Medical Negligence Resulting in Death – Can Family Members Claim Compensation?
Can I Claim Compensation for the Medically Negligent Death of a Loved One?
It is always difficult to lose a loved one, but it can be especially painful when it was medical negligence resulting in death. If you are living in the UK, we can help you to claim compensation after the tragic death of a loved one.
Claiming for Medical Negligence Resulting in Death
If medical negligence results in a person’s death, then the medical institution or medical professional responsible for the negligence can be held to account. In that case, a close relative can likely claim compensation for the death of their loved one.
Like with most medical negligence claims, there is a time limit in which you must start your claim; generally within 3 years of your loved ones’ passing.
You could possibly claim compensation for a person’s death from medical negligence such as:
- Negligence in A&E
- Surgical negligence
- Misdiagnosis which led to death, if the outcome would have been different if the person had been correctly diagnosed
- Prescription and medication negligence
- Birth negligence
How is Medical Negligence Defined?
Medical negligence is legally defined based on factors known as the 4 D’s of medical malpractice. These are:
During training, all doctors are taught what the duty of care is that they must provide to all their patients.
Dereliction is the official term for when a medical professional is considered to have broken this duty of care
- Direct Cause
In order for a medical malpractice claim to be filed, you must be able to prove that it was the direct fault of a medical professional.
The medical negligence payout that you could earn will be calculated based on the severity of the injury. In the case of death, this will obviously mean that it will be considerably higher than a negligent injury that a patient has survived. Any travel expenses that occurred during any treatment of the victim will also be taken into consideration.
In cases of wrongful death, all of these factors must be investigated thoroughly because of the seriousness of the situation. A UK claim can be pursued by a close family member and is considered a civil matter. The Fatal Accidents Act of 1976 means that a spouse, civil partner or the parents of a child who is under the age of 18 can pursue a claim for wrongful death.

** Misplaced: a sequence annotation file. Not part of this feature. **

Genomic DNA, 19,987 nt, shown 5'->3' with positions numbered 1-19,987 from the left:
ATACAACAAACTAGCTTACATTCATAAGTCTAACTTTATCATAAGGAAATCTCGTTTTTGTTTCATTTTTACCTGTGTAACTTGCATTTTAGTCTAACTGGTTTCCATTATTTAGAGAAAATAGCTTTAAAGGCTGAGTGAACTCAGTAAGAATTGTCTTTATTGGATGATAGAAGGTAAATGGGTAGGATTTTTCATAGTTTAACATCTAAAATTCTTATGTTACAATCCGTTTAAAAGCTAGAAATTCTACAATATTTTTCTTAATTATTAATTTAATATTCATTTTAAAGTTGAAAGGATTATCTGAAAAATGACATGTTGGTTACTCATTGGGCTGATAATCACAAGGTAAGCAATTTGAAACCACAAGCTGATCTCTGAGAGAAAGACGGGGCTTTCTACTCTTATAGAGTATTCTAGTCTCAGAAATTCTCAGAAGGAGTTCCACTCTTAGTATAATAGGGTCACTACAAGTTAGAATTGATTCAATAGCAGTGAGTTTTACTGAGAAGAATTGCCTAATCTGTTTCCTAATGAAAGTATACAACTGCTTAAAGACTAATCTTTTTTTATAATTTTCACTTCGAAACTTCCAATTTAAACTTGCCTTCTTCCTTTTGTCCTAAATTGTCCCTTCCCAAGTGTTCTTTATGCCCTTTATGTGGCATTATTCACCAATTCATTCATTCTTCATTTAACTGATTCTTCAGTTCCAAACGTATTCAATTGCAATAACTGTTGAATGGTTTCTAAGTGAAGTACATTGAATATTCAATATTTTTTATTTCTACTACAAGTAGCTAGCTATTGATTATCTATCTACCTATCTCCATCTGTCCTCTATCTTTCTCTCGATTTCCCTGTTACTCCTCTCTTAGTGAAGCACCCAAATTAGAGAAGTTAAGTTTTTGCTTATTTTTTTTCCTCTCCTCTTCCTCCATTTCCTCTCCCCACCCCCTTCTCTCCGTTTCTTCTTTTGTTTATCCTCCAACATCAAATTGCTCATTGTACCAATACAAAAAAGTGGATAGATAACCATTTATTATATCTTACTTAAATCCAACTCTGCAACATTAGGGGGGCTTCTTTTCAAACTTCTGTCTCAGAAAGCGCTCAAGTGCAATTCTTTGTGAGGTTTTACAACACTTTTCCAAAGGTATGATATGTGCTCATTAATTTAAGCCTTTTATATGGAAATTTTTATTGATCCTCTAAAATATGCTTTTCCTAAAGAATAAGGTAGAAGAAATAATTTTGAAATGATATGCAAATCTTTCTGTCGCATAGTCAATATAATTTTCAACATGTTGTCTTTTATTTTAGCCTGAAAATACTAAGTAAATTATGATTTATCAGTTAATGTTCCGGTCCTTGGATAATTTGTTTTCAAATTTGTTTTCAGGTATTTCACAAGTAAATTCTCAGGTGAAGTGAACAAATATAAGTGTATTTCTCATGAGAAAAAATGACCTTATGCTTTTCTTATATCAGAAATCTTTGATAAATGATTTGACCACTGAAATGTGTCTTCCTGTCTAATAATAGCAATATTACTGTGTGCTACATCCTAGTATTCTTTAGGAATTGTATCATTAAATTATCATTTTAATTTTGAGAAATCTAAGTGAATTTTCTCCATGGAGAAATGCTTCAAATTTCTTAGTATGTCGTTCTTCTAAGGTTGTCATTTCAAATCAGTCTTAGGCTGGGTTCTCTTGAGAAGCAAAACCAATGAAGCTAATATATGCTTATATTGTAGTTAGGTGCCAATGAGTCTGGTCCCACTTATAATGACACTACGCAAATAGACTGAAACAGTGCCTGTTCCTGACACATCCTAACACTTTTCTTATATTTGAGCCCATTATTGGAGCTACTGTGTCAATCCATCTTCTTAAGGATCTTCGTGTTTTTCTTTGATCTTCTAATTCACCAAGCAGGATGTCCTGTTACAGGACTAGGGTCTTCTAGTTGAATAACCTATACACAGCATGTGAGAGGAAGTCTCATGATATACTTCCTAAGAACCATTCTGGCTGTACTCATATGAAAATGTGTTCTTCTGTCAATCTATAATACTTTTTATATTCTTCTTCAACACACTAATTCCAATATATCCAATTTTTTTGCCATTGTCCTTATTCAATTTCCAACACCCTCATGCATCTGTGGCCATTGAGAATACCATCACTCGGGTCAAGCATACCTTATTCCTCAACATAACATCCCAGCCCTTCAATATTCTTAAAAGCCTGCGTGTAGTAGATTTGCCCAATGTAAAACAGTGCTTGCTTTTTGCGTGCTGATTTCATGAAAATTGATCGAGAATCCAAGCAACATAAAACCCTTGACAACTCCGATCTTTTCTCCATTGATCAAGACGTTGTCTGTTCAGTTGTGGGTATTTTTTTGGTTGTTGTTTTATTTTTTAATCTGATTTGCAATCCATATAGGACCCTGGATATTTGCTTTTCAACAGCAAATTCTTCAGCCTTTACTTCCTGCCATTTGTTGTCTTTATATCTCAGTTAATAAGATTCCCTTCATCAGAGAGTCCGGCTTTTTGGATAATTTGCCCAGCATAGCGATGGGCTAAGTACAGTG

You could potentially make a claim for a payout under the Compensation Act if the deceased person has a family, children under the age of 18, a spouse and provided financial support. A payout is also available if the deceased cared for another person and alternative care has to be paid for.
How Long Will the Claim Take?
In cases of such severity, it is difficult to be able to put an exact timescale estimation on how long a claim could take to be decided. All of the medical evidence will have to be thoroughly examined and considered, possibly by different medical professionals. However, the two stages are:
- It will be determined who was responsible and therefore liable for the wrongful death. This will most likely be an individual, but there is the chance that it could also be a medical institution.
- The medical evidence must be thoroughly assessed in order to fully understand all of the factors that lead to the death.
If it is the case that multiple medical professionals have to review the evidence, then the overall claim time could potentially take longer.
How Our Medical Negligence Solicitors can Help You
Here at AWH Solicitors, our specialists have a lot of experience in handling sensitive cases and are well-equipped to deal with all aspects of a medical negligence claim. We can get you the best possible outcome to lessen any financial burden that you may face.
When you get in touch, our experts will first help you assess your ability to claim by taking your details, before proceeding with the first steps.
Contact us today to begin your medical negligence resulting in death claim.Get in touch